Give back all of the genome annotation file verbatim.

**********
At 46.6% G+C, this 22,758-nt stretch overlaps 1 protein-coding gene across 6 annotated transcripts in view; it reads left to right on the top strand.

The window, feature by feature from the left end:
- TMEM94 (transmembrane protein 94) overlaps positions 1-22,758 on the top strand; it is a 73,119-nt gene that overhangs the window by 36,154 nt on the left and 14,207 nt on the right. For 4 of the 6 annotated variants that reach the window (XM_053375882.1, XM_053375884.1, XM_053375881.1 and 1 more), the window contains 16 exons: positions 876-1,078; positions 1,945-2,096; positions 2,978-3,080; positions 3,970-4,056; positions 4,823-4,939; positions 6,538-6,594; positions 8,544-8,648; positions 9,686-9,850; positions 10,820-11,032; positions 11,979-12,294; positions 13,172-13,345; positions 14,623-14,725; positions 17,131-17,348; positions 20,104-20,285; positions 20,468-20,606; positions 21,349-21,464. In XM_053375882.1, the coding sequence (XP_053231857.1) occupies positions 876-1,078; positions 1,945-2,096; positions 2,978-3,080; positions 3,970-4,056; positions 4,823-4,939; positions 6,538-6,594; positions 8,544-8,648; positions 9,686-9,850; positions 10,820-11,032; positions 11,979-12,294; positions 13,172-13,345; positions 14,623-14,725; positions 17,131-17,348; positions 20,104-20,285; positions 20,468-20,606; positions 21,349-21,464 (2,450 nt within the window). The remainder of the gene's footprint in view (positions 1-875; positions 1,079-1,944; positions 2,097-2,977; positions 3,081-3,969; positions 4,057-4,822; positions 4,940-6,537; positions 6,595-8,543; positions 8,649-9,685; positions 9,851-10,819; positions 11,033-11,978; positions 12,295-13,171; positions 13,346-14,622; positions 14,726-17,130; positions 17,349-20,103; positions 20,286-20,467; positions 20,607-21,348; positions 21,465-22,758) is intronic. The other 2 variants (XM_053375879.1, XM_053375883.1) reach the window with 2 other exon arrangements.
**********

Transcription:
At 46.6% G+C, this 22,758-nt stretch overlaps 1 protein-coding gene across 6 annotated transcripts in view; it reads left to right on the top strand.

The window, feature by feature from the left end:
- TMEM94 (transmembrane protein 94) overlaps positions 1-22,758 on the top strand; it is a 73,119-nt gene that overhangs the window by 36,154 nt on the left and 14,207 nt on the right. For 4 of the 6 annotated variants that reach the window (XM_053375882.1, XM_053375884.1, XM_053375881.1 and 1 more), the window contains 16 exons: positions 876-1,078; positions 1,945-2,096; positions 2,978-3,080; positions 3,970-4,056; positions 4,823-4,939; positions 6,538-6,594; positions 8,544-8,648; positions 9,686-9,850; positions 10,820-11,032; positions 11,979-12,294; positions 13,172-13,345; positions 14,623-14,725; positions 17,131-17,348; positions 20,104-20,285; positions 20,468-20,606; positions 21,349-21,464. In XM_053375882.1, the coding sequence (XP_053231857.1) occupies positions 876-1,078; positions 1,945-2,096; positions 2,978-3,080; positions 3,970-4,056; positions 4,823-4,939; positions 6,538-6,594; positions 8,544-8,648; positions 9,686-9,850; positions 10,820-11,032; positions 11,979-12,294; positions 13,172-13,345; positions 14,623-14,725; positions 17,131-17,348; positions 20,104-20,285; positions 20,468-20,606; positions 21,349-21,464 (2,450 nt within the window). The remainder of the gene's footprint in view (positions 1-875; positions 1,079-1,944; positions 2,097-2,977; positions 3,081-3,969; positions 4,057-4,822; positions 4,940-6,537; positions 6,595-8,543; positions 8,649-9,685; positions 9,851-10,819; positions 11,033-11,978; positions 12,295-13,171; positions 13,346-14,622; positions 14,726-17,130; positions 17,349-20,103; positions 20,286-20,467; positions 20,607-21,348; positions 21,465-22,758) is intronic. The other 2 variants (XM_053375879.1, XM_053375883.1) reach the window with 2 other exon arrangements.